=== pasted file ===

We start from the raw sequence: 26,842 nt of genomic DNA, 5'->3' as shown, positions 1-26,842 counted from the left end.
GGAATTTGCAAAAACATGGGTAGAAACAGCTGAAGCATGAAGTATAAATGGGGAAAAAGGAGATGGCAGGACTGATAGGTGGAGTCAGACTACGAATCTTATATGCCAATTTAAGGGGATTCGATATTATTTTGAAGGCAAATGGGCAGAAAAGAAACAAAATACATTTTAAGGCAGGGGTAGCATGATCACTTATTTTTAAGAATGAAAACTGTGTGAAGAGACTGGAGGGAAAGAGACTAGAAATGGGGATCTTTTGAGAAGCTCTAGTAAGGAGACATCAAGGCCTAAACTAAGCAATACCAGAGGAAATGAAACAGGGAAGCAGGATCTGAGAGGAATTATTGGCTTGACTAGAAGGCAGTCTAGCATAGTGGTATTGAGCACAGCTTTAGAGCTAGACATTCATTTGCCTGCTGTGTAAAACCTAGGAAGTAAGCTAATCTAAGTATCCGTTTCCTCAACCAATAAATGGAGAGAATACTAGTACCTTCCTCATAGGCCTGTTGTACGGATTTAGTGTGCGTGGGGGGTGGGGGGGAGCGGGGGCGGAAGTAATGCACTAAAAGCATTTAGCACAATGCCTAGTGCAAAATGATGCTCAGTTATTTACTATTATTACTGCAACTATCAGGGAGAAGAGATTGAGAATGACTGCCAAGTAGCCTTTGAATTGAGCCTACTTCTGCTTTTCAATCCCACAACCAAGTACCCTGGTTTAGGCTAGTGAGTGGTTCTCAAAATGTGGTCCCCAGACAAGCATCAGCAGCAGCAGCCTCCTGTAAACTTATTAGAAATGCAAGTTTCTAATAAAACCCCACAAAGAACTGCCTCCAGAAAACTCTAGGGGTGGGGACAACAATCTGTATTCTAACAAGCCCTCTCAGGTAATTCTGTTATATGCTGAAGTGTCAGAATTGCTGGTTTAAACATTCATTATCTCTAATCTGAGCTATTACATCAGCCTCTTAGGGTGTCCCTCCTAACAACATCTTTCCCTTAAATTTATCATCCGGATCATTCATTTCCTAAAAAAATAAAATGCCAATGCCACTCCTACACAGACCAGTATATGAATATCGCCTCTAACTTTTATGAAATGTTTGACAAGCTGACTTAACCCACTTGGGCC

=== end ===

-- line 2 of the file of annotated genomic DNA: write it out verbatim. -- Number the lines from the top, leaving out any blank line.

GGAATTTGCAAAAACATGGGTAGAAACAGCTGAAGCATGAAGTATAAATGGGGAAAAAGGAGATGGCAGGACTGATAGGTGGAGTCAGACTACGAATCTTATATGCCAATTTAAGGGGATTCGATATTATTTTGAAGGCAAATGGGCAGAAAAGAAACAAAATACATTTTAAGGCAGGGGTAGCATGATCACTTATTTTTAAGAATGAAAACTGTGTGAAGAGACTGGAGGGAAAGAGACTAGAAATGGGGATCTTTTGAGAAGCTCTAGTAAGGAGACATCAAGGCCTAAACTAAGCAATACCAGAGGAAATGAAACAGGGAAGCAGGATCTGAGAGGAATTATTGGCTTGACTAGAAGGCAGTCTAGCATAGTGGTATTGAGCACAGCTTTAGAGCTAGACATTCATTTGCCTGCTGTGTAAAACCTAGGAAGTAAGCTAATCTAAGTATCCGTTTCCTCAACCAATAAATGGAGAGAATACTAGTACCTTCCTCATAGGCCTGTTGTACGGATTTAGTGTGCGTGGGGGGTGGGGGGGAGCGGGGGCGGAAGTAATGCACTAAAAGCATTTAGCACAATGCCTAGTGCAAAATGATGCTCAGTTATTTACTATTATTACTGCAACTATCAGGGAGAAGAGATTGAGAATGACTGCCAAGTAGCCTTTGAATTGAGCCTACTTCTGCTTTTCAATCCCACAACCAAGTACCCTGGTTTAGGCTAGTGAGTGGTTCTCAAAATGTGGTCCCCAGACAAGCATCAGCAGCAGCAGCCTCCTGTAAACTTATTAGAAATGCAAGTTTCTAATAAAACCCCACAAAGAACTGCCTCCAGAAAACTCTAGGGGTGGGGACAACAATCTGTATTCTAACAAGCCCTCTCAGGTAATTCTGTTATATGCTGAAGTGTCAGAATTGCTGGTTTAAACATTCATTATCTCTAATCTGAGCTATTACATCAGCCTCTTAGGGTGTCCCTCCTAACAACATCTTTCCCTTAAATTTATCATCCGGATCATTCATTTCCTAAAAAAATAAAATGCCAATGCCACTCCTACACAGACCAGTATATGAATATCGCCTCTAACTTTTATGAAATGTTTGACAAGCTGACTTAACCCACTTGGGCC